We call these triad qualities.
Whenever you determine the quality of a triad, you have to base it off of the root of the triad, not the tonic of the overall key.
So in C major, you have
D F A. Even though you're in C major (we call C the tonic of the key), we need to think briefly in the key of D to determine the quality of the
D F A triad.
In D major, there are two sharps: F# and C#. Since the
F in D major is actually
F♯ is the major third above D. As such, a D major triad would be
D F♯ A. Since we want
D F A, we see that the major third
F♯ is lowered a half step to the minor third
So we have
D F, which is a minor third. Now we need to look at the fifth
But there's a nice trick with fifths. If two pitches are a perfect fifth apart, they will share the same accidental. The only exception are the pairs B♭/F and B/F♯. Otherwise, all pitches that are a fifth apart and have the same accidental create a perfect fifth.
D A matches this rule, so it's a perfect fifth.
Now we have
D F A, which has a boundary interval of a perfect fifth and a third that is minor. This creates a minor triad.
If we turn now to
F A C, we think again in the key of the triad's root: here, F. F has one flat (B♭) in the key signature, otherwise everything else is natural in the F major key. Therefore, A is a major third above F, and we know from our previous rule that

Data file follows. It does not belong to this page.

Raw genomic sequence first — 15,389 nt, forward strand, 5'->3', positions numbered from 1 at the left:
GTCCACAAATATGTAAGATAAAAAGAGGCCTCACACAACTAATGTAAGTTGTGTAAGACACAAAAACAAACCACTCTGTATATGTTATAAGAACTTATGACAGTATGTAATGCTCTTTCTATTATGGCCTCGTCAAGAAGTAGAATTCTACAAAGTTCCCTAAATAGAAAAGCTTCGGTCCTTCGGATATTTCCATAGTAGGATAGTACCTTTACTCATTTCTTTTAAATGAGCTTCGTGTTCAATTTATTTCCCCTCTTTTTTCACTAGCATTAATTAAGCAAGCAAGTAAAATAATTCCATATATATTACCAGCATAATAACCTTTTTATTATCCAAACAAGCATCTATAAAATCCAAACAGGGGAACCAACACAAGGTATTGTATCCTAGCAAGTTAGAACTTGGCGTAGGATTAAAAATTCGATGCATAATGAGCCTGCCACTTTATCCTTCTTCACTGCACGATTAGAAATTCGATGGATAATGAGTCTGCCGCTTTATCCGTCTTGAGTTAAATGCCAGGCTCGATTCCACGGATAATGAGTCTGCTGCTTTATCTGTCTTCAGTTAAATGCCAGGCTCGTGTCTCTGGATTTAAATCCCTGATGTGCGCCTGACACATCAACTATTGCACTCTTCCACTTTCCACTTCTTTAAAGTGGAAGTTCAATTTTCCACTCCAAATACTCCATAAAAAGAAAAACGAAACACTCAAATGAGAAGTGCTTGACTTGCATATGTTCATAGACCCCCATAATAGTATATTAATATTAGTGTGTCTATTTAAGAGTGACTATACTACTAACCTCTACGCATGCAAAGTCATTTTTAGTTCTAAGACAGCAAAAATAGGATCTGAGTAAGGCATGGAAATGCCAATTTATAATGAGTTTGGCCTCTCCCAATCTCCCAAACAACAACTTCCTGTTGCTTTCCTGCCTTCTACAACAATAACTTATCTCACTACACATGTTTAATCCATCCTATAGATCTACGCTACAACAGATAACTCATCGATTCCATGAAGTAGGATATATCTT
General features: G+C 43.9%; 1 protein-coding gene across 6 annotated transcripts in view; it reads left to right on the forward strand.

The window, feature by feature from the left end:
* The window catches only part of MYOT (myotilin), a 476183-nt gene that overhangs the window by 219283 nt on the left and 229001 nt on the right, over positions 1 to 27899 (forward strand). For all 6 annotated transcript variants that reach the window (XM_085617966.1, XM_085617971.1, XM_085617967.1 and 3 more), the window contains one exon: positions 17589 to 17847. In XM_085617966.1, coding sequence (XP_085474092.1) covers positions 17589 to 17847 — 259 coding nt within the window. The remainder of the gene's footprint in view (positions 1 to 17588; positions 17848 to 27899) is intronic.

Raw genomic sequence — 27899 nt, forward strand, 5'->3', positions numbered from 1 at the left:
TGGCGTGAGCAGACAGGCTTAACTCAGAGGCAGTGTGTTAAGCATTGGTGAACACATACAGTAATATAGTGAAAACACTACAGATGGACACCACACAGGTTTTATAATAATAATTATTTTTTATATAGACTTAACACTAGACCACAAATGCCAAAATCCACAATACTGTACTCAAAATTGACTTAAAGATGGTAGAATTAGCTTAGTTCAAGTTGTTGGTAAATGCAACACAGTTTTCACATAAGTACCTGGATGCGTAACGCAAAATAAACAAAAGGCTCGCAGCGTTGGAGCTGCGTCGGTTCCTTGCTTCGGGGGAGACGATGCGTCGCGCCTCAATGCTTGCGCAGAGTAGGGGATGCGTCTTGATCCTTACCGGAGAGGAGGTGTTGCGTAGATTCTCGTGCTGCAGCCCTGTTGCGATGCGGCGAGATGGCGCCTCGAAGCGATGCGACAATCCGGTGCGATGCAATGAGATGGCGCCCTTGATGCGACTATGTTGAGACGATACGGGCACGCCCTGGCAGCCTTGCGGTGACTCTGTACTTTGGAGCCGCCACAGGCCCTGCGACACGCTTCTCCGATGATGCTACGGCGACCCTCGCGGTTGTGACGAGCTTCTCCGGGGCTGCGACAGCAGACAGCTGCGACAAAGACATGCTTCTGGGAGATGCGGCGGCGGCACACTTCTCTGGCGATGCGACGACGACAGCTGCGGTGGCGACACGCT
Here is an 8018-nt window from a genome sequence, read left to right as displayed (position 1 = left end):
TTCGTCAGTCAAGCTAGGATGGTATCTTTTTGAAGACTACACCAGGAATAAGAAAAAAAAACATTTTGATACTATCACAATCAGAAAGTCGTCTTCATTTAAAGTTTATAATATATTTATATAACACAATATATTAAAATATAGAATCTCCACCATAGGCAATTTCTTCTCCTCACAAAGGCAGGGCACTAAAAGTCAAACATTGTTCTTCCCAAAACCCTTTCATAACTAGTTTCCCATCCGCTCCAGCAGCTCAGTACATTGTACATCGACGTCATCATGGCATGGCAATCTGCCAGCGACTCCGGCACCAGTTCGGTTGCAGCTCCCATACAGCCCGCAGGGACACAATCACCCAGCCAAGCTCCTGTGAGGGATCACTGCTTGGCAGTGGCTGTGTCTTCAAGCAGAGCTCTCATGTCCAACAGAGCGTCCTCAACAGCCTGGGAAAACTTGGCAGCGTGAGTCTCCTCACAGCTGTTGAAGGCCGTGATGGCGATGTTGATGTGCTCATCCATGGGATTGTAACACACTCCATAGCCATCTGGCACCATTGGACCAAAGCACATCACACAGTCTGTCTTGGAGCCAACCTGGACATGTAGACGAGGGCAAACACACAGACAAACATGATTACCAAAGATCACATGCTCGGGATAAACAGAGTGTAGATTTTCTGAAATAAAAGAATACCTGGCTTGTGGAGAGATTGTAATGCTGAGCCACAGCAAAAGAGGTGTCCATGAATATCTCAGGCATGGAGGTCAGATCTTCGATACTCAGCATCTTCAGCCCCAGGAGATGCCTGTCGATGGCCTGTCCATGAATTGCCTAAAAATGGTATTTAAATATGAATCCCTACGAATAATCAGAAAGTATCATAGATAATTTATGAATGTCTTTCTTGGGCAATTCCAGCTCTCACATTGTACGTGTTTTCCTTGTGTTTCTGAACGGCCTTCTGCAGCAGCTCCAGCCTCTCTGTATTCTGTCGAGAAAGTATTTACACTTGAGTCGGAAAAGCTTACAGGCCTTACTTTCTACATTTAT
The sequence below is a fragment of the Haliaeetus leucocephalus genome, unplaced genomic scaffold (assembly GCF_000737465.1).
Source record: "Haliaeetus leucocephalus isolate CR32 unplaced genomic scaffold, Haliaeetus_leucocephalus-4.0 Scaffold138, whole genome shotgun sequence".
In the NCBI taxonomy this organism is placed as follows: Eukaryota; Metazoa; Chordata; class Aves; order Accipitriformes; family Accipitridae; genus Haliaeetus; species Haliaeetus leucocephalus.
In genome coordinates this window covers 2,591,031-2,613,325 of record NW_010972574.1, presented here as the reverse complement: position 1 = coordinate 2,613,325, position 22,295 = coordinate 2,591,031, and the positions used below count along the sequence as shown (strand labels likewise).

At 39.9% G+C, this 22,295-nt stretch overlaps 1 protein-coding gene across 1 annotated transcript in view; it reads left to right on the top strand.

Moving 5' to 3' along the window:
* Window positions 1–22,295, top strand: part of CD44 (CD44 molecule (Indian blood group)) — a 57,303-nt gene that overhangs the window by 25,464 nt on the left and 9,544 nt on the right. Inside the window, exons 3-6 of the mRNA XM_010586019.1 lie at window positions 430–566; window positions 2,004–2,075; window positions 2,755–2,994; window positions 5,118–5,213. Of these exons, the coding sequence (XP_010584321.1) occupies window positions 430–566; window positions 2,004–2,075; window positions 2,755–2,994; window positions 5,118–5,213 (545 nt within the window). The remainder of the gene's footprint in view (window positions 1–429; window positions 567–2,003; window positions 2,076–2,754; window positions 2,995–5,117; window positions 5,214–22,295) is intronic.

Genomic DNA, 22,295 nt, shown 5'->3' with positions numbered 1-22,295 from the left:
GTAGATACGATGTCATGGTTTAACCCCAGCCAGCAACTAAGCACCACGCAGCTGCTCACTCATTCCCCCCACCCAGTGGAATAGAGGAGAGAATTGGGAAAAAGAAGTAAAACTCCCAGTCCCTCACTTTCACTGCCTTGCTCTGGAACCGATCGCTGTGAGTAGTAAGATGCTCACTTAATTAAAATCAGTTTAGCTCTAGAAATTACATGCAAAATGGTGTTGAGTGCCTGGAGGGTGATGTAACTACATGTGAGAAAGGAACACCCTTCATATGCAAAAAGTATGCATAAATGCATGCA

F C is a perfect fifth. As such, a perfect fifth with a major third inside is a major triad.
There are two other triad qualities: diminished and augmented. Diminished triads have a diminished fifth (a perfect fifth that's one half step too small) with a minor third, and augmented triads have an augmented fifth (a perfect fifth that's one half step too large) with a major third.
- Major triad: major third with a perfect fifth; scale degrees 1 3 5 of a major scale.
- Minor triad: minor third with a perfect fifth; scale degrees 1 ♭3 5 of a major scale, or scale degrees 1 3 5 of a minor scale.
- Diminished triad: minor third with a diminished fifth; scale degrees 1 ♭3 ♭5 of a major scale.
- Augmented triad: major third with an augmented fifth; scale degrees 1 3 ♯5 of a major scale.
Lastly, the pattern of major and minor triads (with the last one being diminished) is what we call diatonic triads. This means that this is the pattern of chord qualities that obtains in any major key without any chromatic alterations.
As such, no matter what major key you're in, the chord built on the third scale degree of a major key will always be minor as long as there aren't any chromatic pitches added in. Similarly, the chord built on the fifth scale degree will always be major.
Note that this pattern of diatonic triads is different in a minor key. For this issue, see Understanding minor key harmony